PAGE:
That it's on your own computer, or seems to be, is very important. E-mail you have to dial up to get, like MCI Mail or Compuserve mail, just doesn't hold a candle to the utility of E-mail on your desktop computer. Like many companies today, we use E-mail for everything -- phone messages, memos and almost all our dealings with customers. It's almost too fast. We did the same thing for news.

We took the UPI feed and converted it to USENET format. This requires fancy software and did and still does require human supervision. The wireservice feeds are still meant for human editors, and there are too many problems and errors in them to let them go out unsupervised. We supplemented the wire feed with daily computer industry news from a service named Newsbytes. Newsbytes isn't as large as InfoWorld or PC Week, but their daily delivery of news is unmatched. Finally, we went to the syndicates to see if we could add features like the Dave Barry column again.

Oddly enough, things had changed. Prodigy had come on the scene spending the money of IBM and Sears left and right. Suddenly Tribune Media had an officer whose job it was to sell to electronic services. Dave Barry would come on line, as part of a much larger and more serious package.

At the time of our beginnings, the commercial status of the net was very uncertain. A preliminary acceptable use policy (AUP) for most of the net had been sketched out, and the culture of non-commercialism was still rampant, so most people were frightened of the idea of doing business over such a network.

What they missed was that even the government agencies who financed the network never intended it to be a commune. Indeed, one of the principal founding purposes of such networks was to provide people with access to supercomputers, which they would pay for time on.

The key of course was that the network was not non-commercial. It was for education and research. Commerce in the support of education and research was part of the purpose of the network. The network was built to give that community easier and better access to the information and services they need -- and it was never meant to matter whether they paid for those services or not.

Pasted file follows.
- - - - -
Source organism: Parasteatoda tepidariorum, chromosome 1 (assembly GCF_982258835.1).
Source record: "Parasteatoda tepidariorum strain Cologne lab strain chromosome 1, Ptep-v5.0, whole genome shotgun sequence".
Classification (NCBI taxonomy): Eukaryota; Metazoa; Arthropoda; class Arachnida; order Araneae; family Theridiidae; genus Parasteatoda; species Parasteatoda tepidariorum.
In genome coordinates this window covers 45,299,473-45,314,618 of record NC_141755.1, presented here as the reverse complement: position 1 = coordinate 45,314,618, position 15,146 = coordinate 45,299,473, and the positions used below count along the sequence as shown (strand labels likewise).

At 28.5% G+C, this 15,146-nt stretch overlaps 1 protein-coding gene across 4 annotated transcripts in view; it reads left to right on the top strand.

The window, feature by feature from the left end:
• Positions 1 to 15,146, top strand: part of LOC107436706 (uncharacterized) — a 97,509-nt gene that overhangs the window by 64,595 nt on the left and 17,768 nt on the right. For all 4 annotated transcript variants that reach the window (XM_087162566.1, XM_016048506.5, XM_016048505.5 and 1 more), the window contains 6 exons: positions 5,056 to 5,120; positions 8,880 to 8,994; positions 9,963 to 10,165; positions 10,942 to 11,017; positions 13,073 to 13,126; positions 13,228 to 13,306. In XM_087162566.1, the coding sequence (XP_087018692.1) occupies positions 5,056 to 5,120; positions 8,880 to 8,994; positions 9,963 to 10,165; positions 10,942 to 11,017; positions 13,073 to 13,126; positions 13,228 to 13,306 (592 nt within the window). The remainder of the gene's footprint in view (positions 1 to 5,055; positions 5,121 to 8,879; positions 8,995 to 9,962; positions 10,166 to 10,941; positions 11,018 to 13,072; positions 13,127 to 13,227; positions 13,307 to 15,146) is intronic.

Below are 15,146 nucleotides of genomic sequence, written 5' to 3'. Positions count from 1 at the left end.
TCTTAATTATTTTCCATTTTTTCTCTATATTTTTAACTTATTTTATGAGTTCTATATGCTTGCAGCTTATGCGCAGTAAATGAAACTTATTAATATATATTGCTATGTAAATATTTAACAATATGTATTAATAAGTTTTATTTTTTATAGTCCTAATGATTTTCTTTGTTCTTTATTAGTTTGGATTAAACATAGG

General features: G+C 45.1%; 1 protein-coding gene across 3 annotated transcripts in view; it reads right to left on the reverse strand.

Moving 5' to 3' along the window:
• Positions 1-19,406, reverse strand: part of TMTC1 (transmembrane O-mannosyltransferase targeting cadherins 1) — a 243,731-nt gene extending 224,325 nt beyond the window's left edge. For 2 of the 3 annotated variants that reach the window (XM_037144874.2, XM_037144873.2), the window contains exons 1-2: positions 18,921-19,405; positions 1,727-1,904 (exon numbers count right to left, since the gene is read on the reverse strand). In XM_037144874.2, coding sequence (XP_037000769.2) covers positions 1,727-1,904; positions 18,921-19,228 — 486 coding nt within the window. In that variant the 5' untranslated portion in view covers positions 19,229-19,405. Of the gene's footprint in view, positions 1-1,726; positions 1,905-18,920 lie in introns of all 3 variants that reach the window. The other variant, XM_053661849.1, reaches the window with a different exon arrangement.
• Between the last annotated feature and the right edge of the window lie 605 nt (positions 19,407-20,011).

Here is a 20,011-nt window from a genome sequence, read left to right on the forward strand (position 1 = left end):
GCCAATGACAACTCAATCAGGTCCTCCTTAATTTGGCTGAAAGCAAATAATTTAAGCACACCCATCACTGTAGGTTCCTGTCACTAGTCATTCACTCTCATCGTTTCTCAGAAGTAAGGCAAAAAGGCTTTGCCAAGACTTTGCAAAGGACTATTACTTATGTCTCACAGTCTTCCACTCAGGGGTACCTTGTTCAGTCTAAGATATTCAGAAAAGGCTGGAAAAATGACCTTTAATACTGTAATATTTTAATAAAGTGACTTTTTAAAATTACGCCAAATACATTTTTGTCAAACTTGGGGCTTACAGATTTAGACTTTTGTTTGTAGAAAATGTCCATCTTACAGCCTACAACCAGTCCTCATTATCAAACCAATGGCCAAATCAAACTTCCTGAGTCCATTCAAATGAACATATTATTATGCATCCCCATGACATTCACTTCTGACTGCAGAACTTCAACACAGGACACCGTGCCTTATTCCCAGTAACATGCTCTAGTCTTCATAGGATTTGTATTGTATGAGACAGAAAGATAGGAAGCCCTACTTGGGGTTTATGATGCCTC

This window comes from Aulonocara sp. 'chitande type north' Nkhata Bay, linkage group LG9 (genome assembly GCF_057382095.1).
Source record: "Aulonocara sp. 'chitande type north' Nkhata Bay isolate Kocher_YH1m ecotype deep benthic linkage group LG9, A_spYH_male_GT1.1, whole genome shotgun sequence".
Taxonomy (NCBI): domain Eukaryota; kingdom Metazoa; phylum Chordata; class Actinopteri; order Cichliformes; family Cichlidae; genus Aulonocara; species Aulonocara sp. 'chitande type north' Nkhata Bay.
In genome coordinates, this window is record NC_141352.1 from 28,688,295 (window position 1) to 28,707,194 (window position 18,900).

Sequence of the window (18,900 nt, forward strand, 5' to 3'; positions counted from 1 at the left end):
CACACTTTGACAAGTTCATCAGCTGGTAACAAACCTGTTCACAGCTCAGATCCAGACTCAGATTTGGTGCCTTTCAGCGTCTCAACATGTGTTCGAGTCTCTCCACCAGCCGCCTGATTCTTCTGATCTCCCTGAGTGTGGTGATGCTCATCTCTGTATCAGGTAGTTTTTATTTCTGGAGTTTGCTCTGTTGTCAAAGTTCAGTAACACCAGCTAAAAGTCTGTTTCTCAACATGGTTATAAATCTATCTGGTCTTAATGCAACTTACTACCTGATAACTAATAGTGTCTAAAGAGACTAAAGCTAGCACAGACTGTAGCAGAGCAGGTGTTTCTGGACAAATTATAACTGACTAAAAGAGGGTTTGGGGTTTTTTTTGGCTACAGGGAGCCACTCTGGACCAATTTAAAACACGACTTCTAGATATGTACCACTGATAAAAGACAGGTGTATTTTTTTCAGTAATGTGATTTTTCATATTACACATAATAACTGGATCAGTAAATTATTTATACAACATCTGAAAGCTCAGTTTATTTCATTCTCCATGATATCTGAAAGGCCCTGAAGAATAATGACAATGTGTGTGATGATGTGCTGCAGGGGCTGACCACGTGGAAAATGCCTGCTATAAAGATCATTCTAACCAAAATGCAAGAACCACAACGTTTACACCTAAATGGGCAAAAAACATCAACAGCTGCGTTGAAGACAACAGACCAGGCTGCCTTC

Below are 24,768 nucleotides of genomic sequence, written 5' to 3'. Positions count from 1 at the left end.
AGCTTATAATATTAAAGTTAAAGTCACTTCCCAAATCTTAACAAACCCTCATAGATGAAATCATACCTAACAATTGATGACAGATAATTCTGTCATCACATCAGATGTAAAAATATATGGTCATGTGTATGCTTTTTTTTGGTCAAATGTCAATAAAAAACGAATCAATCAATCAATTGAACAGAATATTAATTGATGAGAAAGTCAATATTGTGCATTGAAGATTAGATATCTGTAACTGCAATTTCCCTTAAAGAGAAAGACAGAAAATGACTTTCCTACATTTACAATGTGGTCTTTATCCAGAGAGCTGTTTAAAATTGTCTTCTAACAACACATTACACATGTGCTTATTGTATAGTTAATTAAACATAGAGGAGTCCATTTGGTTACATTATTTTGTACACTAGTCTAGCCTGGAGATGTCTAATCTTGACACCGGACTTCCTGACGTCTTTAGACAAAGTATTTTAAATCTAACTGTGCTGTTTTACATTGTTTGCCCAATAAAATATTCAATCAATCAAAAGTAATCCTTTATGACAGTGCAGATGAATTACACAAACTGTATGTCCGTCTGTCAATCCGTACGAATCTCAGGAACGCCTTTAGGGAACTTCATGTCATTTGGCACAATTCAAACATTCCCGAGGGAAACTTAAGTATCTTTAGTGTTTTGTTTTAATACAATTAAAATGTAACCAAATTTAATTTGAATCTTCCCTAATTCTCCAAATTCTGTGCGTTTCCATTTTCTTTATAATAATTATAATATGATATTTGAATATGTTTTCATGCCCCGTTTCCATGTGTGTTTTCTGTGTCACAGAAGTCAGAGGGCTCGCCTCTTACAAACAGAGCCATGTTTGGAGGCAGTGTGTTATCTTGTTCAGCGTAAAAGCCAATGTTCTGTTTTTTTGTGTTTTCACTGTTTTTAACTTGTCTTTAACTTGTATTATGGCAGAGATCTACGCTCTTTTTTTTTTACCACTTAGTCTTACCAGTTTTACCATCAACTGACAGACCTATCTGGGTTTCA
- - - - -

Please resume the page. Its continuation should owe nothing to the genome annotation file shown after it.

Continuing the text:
A primary educational use of the network is getting access to useful information. Getting a newspaper or computer magazine over the net for use in education or research is one of the things the net was built for, and nobody expected all these publications to be free.

As such we could sell to schools and research labs, and feed them over the net, and that gave us a hook to sell to other sites, both on and off the net. Once the data made its way over the net for a net-approved purpose, those making rules for the net had no concern about what other trips it took. We arranged to have our research and educational customers provide feeds to other local sites in exchange for the discounts we offered them. This was minimal work for them -- it's all a natural part of the USENET software.

We also fed customers via the phone lines (via UUCP) or arranged with companies like UUNET and PSI, which do that as their business, to have it done. Invoices and billing notes were sent by old-style channels until the AUPs began to vanish.

And so we grew, and the net changed. Some regional networks threw away use policies, and the Commercial Internet Exchange (CIX) appeared to provide content-unrestricted network gateways. Today more and more regionals have done this, and ANS, the company which provides the NSFNet backbone (which still has an AUP) also sells the right to move commercial traffic over the same pipes.

As such, the foundations of the non-commercial internet are vanishing, if they ever were there. In fact, what we really had were rules on the type of business one could conduct, not rules forbidding business.

Some of course, never understood this, and reacted knee-jerk to any idea of commerce over networks founded on cooperation. The net has been called an information highway. They seem to feel it should be illegal to drive trucks on it.